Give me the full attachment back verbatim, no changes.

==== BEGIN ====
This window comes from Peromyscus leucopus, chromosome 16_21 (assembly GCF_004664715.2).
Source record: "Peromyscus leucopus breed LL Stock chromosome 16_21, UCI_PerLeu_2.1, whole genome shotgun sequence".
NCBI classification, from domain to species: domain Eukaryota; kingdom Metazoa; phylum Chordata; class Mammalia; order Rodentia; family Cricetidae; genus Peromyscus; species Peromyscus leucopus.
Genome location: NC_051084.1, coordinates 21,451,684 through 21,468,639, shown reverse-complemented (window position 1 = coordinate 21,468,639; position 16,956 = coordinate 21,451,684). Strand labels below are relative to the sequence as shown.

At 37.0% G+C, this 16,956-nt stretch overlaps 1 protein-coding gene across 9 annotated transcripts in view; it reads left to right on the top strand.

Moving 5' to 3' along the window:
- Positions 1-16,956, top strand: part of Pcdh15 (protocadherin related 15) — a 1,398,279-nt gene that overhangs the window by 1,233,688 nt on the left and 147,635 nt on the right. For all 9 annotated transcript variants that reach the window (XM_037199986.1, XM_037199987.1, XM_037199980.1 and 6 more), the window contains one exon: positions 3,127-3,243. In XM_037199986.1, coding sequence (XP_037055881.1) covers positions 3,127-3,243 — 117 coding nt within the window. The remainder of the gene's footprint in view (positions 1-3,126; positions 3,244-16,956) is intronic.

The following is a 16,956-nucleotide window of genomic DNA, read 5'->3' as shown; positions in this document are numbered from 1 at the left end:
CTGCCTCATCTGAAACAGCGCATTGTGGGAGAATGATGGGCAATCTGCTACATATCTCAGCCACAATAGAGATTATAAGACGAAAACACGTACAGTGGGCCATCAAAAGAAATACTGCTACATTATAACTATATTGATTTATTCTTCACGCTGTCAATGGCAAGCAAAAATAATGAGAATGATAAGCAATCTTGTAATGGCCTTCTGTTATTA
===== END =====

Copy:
This window comes from Peromyscus leucopus, chromosome 16_21 (assembly GCF_004664715.2).
Source record: "Peromyscus leucopus breed LL Stock chromosome 16_21, UCI_PerLeu_2.1, whole genome shotgun sequence".
NCBI classification, from domain to species: domain Eukaryota; kingdom Metazoa; phylum Chordata; class Mammalia; order Rodentia; family Cricetidae; genus Peromyscus; species Peromyscus leucopus.
Genome location: NC_051084.1, coordinates 21,451,684 through 21,468,639, shown reverse-complemented (window position 1 = coordinate 21,468,639; position 16,956 = coordinate 21,451,684). Strand labels below are relative to the sequence as shown.

At 37.0% G+C, this 16,956-nt stretch overlaps 1 protein-coding gene across 9 annotated transcripts in view; it reads left to right on the top strand.

Moving 5' to 3' along the window:
- Positions 1-16,956, top strand: part of Pcdh15 (protocadherin related 15) — a 1,398,279-nt gene that overhangs the window by 1,233,688 nt on the left and 147,635 nt on the right. For all 9 annotated transcript variants that reach the window (XM_037199986.1, XM_037199987.1, XM_037199980.1 and 6 more), the window contains one exon: positions 3,127-3,243. In XM_037199986.1, coding sequence (XP_037055881.1) covers positions 3,127-3,243 — 117 coding nt within the window. The remainder of the gene's footprint in view (positions 1-3,126; positions 3,244-16,956) is intronic.

The following is a 16,956-nucleotide window of genomic DNA, read 5'->3' as shown; positions in this document are numbered from 1 at the left end:
CTGCCTCATCTGAAACAGCGCATTGTGGGAGAATGATGGGCAATCTGCTACATATCTCAGCCACAATAGAGATTATAAGACGAAAACACGTACAGTGGGCCATCAAAAGAAATACTGCTACATTATAACTATATTGATTTATTCTTCACGCTGTCAATGGCAAGCAAAAATAATGAGAATGATAAGCAATCTTGTAATGGCCTTCTGTTATTA